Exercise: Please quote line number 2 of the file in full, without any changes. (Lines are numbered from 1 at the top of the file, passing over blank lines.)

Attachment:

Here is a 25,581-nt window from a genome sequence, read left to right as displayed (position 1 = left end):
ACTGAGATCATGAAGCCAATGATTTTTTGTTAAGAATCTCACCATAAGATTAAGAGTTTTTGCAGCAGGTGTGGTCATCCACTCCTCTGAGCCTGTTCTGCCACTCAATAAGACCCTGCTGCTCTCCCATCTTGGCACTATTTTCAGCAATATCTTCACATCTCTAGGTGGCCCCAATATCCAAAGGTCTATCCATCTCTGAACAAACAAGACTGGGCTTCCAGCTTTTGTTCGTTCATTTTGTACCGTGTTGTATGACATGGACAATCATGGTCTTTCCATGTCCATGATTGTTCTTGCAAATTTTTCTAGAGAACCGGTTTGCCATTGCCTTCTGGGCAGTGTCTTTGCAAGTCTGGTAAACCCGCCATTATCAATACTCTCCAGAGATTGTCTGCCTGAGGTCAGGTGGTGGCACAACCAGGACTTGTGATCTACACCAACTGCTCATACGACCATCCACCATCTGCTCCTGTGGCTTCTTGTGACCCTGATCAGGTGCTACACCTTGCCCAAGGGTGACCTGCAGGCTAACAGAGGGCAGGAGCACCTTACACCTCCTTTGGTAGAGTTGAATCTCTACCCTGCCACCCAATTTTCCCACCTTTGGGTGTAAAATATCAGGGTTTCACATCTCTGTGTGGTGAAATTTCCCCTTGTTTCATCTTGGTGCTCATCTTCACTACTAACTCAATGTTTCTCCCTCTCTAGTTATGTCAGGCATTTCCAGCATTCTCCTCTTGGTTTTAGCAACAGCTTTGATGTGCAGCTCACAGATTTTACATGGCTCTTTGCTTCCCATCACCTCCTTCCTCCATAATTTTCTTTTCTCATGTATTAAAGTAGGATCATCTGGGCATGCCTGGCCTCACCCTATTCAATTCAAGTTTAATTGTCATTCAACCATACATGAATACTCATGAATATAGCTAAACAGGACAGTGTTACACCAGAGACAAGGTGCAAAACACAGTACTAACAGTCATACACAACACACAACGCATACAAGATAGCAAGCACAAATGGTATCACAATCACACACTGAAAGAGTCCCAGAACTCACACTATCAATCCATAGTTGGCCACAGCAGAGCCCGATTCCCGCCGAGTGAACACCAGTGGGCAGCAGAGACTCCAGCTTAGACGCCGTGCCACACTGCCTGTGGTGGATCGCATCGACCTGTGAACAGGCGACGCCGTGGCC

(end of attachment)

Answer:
ACTGAGATCATGAAGCCAATGATTTTTTGTTAAGAATCTCACCATAAGATTAAGAGTTTTTGCAGCAGGTGTGGTCATCCACTCCTCTGAGCCTGTTCTGCCACTCAATAAGACCCTGCTGCTCTCCCATCTTGGCACTATTTTCAGCAATATCTTCACATCTCTAGGTGGCCCCAATATCCAAAGGTCTATCCATCTCTGAACAAACAAGACTGGGCTTCCAGCTTTTGTTCGTTCATTTTGTACCGTGTTGTATGACATGGACAATCATGGTCTTTCCATGTCCATGATTGTTCTTGCAAATTTTTCTAGAGAACCGGTTTGCCATTGCCTTCTGGGCAGTGTCTTTGCAAGTCTGGTAAACCCGCCATTATCAATACTCTCCAGAGATTGTCTGCCTGAGGTCAGGTGGTGGCACAACCAGGACTTGTGATCTACACCAACTGCTCATACGACCATCCACCATCTGCTCCTGTGGCTTCTTGTGACCCTGATCAGGTGCTACACCTTGCCCAAGGGTGACCTGCAGGCTAACAGAGGGCAGGAGCACCTTACACCTCCTTTGGTAGAGTTGAATCTCTACCCTGCCACCCAATTTTCCCACCTTTGGGTGTAAAATATCAGGGTTTCACATCTCTGTGTGGTGAAATTTCCCCTTGTTTCATCTTGGTGCTCATCTTCACTACTAACTCAATGTTTCTCCCTCTCTAGTTATGTCAGGCATTTCCAGCATTCTCCTCTTGGTTTTAGCAACAGCTTTGATGTGCAGCTCACAGATTTTACATGGCTCTTTGCTTCCCATCACCTCCTTCCTCCATAATTTTCTTTTCTCATGTATTAAAGTAGGATCATCTGGGCATGCCTGGCCTCACCCTATTCAATTCAAGTTTAATTGTCATTCAACCATACATGAATACTCATGAATATAGCTAAACAGGACAGTGTTACACCAGAGACAAGGTGCAAAACACAGTACTAACAGTCATACACAACACACAACGCATACAAGATAGCAAGCACAAATGGTATCACAATCACACACTGAAAGAGTCCCAGAACTCACACTATCAATCCATAGTTGGCCACAGCAGAGCCCGATTCCCGCCGAGTGAACACCAGTGGGCAGCAGAGACTCCAGCTTAGACGCCGTGCCACACTGCCTGTGGTGGATCGCATCGACCTGTGAACAGGCGACGCCGTGGCC